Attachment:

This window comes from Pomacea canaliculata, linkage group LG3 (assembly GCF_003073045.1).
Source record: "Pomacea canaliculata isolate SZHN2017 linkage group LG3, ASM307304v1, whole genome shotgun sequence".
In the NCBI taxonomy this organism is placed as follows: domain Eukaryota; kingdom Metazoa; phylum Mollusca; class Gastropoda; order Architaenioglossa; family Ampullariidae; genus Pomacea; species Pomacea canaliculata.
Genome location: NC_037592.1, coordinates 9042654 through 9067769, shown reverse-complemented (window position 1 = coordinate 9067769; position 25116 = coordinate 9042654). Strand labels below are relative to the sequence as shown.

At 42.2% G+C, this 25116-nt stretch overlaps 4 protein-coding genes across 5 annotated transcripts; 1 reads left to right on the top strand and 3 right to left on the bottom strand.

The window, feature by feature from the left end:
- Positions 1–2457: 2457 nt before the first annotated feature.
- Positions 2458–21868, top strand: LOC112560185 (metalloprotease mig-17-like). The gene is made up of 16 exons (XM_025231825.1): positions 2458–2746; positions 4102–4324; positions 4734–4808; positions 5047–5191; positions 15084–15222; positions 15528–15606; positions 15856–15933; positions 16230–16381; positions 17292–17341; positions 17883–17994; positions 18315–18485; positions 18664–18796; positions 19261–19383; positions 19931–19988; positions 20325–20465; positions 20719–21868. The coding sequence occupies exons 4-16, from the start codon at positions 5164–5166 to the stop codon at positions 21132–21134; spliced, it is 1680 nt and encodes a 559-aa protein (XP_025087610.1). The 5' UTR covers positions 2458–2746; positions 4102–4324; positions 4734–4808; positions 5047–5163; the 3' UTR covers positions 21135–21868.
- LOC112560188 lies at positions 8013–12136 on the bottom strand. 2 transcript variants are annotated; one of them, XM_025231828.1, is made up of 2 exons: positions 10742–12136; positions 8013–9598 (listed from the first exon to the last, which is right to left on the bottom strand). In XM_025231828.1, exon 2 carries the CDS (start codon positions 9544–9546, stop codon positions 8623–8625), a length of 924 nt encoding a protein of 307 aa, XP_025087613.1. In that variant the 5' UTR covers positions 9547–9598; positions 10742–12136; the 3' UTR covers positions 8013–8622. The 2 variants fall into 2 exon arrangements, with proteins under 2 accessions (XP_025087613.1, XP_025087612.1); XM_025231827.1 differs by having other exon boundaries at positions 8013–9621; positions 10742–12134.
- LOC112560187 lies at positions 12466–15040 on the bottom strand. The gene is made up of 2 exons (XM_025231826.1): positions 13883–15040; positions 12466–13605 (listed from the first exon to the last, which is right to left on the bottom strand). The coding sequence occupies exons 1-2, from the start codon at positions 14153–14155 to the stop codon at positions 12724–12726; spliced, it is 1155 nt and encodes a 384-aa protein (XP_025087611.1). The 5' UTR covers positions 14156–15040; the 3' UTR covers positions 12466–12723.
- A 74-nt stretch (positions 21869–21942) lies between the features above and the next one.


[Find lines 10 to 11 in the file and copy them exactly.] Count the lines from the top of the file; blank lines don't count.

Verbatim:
- LOC112560187 lies at positions 12466–15040 on the bottom strand. The gene is made up of 2 exons (XM_025231826.1): positions 13883–15040; positions 12466–13605 (listed from the first exon to the last, which is right to left on the bottom strand). The coding sequence occupies exons 1-2, from the start codon at positions 14153–14155 to the stop codon at positions 12724–12726; spliced, it is 1155 nt and encodes a 384-aa protein (XP_025087611.1). The 5' UTR covers positions 14156–15040; the 3' UTR covers positions 12466–12723.
- A 74-nt stretch (positions 21869–21942) lies between the features above and the next one.